U.N. Secretary-General Antonio Guterres on Oct. 12 urged development banks to stop backing fossil fuel projects, after a report found the World Bank had invested $12 billion in the sector since the 2015 Paris Agreement to combat climate change.
Environmental campaigners have for years tried to persuade commercial banks to stop lending the oil, coal and natural gas industry money citing climate change.
But the world's state-backed development banks, whose support is often crucial in determining whether projects in developing countries go ahead, are also facing growing calls to starve the industry of finance.
Guterres urged a coalition of finance ministers and economic policymakers from dozens of countries to ensure development banks end fossil fuel investments and boost renewable energy.
"We need speed, scale, and decisive leadership," Guterres said in a video message to a virtual meeting of the group.
Earlier on Oct. 12, a report by Berlin-based environmental group Urgewald said that the World Bank had invested more than $12 billion in fossil fuels since the Paris accord, $10.5 billion of which was direct finance for new projects.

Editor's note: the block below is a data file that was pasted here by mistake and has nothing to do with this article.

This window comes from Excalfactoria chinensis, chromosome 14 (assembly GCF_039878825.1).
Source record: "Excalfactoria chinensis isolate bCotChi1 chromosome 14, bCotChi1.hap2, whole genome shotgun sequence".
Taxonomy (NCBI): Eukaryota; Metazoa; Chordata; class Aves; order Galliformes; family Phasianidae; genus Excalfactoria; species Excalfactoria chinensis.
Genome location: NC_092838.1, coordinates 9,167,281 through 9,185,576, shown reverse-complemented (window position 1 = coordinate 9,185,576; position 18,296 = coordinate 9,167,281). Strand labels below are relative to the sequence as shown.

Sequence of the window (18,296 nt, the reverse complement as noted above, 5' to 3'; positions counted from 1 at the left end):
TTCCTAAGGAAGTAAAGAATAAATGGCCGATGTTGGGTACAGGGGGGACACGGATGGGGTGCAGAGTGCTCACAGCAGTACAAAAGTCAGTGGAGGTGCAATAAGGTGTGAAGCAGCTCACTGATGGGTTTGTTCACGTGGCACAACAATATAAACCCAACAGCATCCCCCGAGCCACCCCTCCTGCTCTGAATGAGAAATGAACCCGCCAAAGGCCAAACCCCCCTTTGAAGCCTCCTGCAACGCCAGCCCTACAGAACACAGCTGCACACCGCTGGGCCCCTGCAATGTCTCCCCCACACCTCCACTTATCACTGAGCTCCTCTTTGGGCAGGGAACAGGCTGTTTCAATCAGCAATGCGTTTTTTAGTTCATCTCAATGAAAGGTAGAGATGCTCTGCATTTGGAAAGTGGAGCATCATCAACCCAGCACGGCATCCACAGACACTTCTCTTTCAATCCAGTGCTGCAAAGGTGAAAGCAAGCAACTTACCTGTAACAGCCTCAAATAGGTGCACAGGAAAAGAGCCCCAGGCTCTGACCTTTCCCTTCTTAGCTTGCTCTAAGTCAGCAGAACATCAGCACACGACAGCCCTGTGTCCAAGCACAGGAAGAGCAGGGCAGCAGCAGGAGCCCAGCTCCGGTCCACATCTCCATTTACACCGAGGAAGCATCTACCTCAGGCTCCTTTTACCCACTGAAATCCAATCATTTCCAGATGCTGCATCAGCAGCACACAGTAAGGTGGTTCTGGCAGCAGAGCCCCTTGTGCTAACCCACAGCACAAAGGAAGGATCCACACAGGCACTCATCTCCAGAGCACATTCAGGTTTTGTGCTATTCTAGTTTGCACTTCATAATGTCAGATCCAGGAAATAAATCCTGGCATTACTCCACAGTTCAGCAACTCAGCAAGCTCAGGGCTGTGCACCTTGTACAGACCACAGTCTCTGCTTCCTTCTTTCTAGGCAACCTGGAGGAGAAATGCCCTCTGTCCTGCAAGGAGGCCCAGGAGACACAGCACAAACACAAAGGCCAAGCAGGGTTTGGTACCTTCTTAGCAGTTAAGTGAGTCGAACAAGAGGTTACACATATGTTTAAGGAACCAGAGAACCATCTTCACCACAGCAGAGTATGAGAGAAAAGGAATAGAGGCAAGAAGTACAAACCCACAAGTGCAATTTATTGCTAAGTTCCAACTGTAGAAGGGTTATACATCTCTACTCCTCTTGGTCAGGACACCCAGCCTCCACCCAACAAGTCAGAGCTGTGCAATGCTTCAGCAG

That put the World Bank far ahead of other development banks in supporting the sector, said Heike Mainhardt, a senior adviser to Urgewald, who wrote the report.
With the world already on track to produce far more fossil fuels than would be compatible with temperature goals agreed in Paris, the report questioned why the World Bank would back increased oil and natural gas production in countries such as Mexico, Brazil and Mozambique.
The World Bank said the report gave a "distorted and unsubstantiated view," adding that it had committed nearly $9.4 billion to finance renewable energy and energy efficiency in developing countries from 2015-19.
The bank also said the report ignored its mandate to help around 789 million people living without electricity, mostly in rural Africa and Asia.
Mainhardt said the bank's support for fossil fuels was hindering a transition to cleaner energy needed to achieve the Paris accord's goal of avoiding catastrophic climate change.
"It's so misleading for them to act like they are a champion of the climate when they really are such a huge part of the problem," Mainhardt told Reuters. "Because the World Bank keeps giving billions in public assistance, that distorts the market for fossil fuels, it slows down the energy transition."
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